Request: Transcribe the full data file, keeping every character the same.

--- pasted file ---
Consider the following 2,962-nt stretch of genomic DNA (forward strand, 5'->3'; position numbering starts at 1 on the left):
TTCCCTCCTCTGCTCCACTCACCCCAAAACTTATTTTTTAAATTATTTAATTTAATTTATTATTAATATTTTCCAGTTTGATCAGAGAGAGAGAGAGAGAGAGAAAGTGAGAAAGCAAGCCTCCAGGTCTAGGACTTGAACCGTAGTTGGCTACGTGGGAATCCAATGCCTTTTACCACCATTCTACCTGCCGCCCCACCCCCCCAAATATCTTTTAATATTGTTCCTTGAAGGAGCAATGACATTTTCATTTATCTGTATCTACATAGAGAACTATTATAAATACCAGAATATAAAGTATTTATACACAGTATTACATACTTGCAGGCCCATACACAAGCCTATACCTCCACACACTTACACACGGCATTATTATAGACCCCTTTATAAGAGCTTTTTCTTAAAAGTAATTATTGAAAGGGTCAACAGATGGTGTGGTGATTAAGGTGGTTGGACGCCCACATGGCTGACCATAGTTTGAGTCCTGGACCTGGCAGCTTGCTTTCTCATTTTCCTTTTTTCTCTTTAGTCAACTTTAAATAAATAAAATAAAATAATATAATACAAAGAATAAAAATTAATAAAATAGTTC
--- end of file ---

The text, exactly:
Consider the following 2,962-nt stretch of genomic DNA (forward strand, 5'->3'; position numbering starts at 1 on the left):
TTCCCTCCTCTGCTCCACTCACCCCAAAACTTATTTTTTAAATTATTTAATTTAATTTATTATTAATATTTTCCAGTTTGATCAGAGAGAGAGAGAGAGAGAGAAAGTGAGAAAGCAAGCCTCCAGGTCTAGGACTTGAACCGTAGTTGGCTACGTGGGAATCCAATGCCTTTTACCACCATTCTACCTGCCGCCCCACCCCCCCAAATATCTTTTAATATTGTTCCTTGAAGGAGCAATGACATTTTCATTTATCTGTATCTACATAGAGAACTATTATAAATACCAGAATATAAAGTATTTATACACAGTATTACATACTTGCAGGCCCATACACAAGCCTATACCTCCACACACTTACACACGGCATTATTATAGACCCCTTTATAAGAGCTTTTTCTTAAAAGTAATTATTGAAAGGGTCAACAGATGGTGTGGTGATTAAGGTGGTTGGACGCCCACATGGCTGACCATAGTTTGAGTCCTGGACCTGGCAGCTTGCTTTCTCATTTTCCTTTTTTCTCTTTAGTCAACTTTAAATAAATAAAATAAAATAATATAATACAAAGAATAAAAATTAATAAAATAGTTC